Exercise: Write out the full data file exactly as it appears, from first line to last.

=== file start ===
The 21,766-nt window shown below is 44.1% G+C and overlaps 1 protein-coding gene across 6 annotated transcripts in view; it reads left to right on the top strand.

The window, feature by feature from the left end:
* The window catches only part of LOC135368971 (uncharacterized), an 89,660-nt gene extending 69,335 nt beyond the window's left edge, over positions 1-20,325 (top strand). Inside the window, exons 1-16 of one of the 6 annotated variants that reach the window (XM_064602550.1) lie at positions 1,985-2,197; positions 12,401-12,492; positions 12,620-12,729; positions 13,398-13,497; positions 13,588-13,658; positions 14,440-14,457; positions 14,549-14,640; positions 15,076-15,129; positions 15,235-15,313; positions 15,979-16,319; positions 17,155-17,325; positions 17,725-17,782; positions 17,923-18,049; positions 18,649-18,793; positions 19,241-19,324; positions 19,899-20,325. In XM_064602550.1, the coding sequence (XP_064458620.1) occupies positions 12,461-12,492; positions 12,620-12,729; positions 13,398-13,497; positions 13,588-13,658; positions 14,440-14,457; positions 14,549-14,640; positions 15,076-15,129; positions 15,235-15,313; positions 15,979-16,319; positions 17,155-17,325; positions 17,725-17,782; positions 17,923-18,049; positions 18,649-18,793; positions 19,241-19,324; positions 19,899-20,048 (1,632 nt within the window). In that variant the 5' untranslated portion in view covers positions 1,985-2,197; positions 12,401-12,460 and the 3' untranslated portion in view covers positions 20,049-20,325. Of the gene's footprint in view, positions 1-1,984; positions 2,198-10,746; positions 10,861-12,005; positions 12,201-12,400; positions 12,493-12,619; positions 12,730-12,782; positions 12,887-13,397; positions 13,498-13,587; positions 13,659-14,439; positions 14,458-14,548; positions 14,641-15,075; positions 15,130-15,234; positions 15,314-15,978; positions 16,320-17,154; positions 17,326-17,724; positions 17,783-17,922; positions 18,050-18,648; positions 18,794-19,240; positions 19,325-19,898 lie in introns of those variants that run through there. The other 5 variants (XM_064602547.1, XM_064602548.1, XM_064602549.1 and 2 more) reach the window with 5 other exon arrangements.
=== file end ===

The 21,766-nt window shown below is 44.1% G+C and overlaps 1 protein-coding gene across 6 annotated transcripts in view; it reads left to right on the top strand.

The window, feature by feature from the left end:
* The window catches only part of LOC135368971 (uncharacterized), an 89,660-nt gene extending 69,335 nt beyond the window's left edge, over positions 1-20,325 (top strand). Inside the window, exons 1-16 of one of the 6 annotated variants that reach the window (XM_064602550.1) lie at positions 1,985-2,197; positions 12,401-12,492; positions 12,620-12,729; positions 13,398-13,497; positions 13,588-13,658; positions 14,440-14,457; positions 14,549-14,640; positions 15,076-15,129; positions 15,235-15,313; positions 15,979-16,319; positions 17,155-17,325; positions 17,725-17,782; positions 17,923-18,049; positions 18,649-18,793; positions 19,241-19,324; positions 19,899-20,325. In XM_064602550.1, the coding sequence (XP_064458620.1) occupies positions 12,461-12,492; positions 12,620-12,729; positions 13,398-13,497; positions 13,588-13,658; positions 14,440-14,457; positions 14,549-14,640; positions 15,076-15,129; positions 15,235-15,313; positions 15,979-16,319; positions 17,155-17,325; positions 17,725-17,782; positions 17,923-18,049; positions 18,649-18,793; positions 19,241-19,324; positions 19,899-20,048 (1,632 nt within the window). In that variant the 5' untranslated portion in view covers positions 1,985-2,197; positions 12,401-12,460 and the 3' untranslated portion in view covers positions 20,049-20,325. Of the gene's footprint in view, positions 1-1,984; positions 2,198-10,746; positions 10,861-12,005; positions 12,201-12,400; positions 12,493-12,619; positions 12,730-12,782; positions 12,887-13,397; positions 13,498-13,587; positions 13,659-14,439; positions 14,458-14,548; positions 14,641-15,075; positions 15,130-15,234; positions 15,314-15,978; positions 16,320-17,154; positions 17,326-17,724; positions 17,783-17,922; positions 18,050-18,648; positions 18,794-19,240; positions 19,325-19,898 lie in introns of those variants that run through there. The other 5 variants (XM_064602547.1, XM_064602548.1, XM_064602549.1 and 2 more) reach the window with 5 other exon arrangements.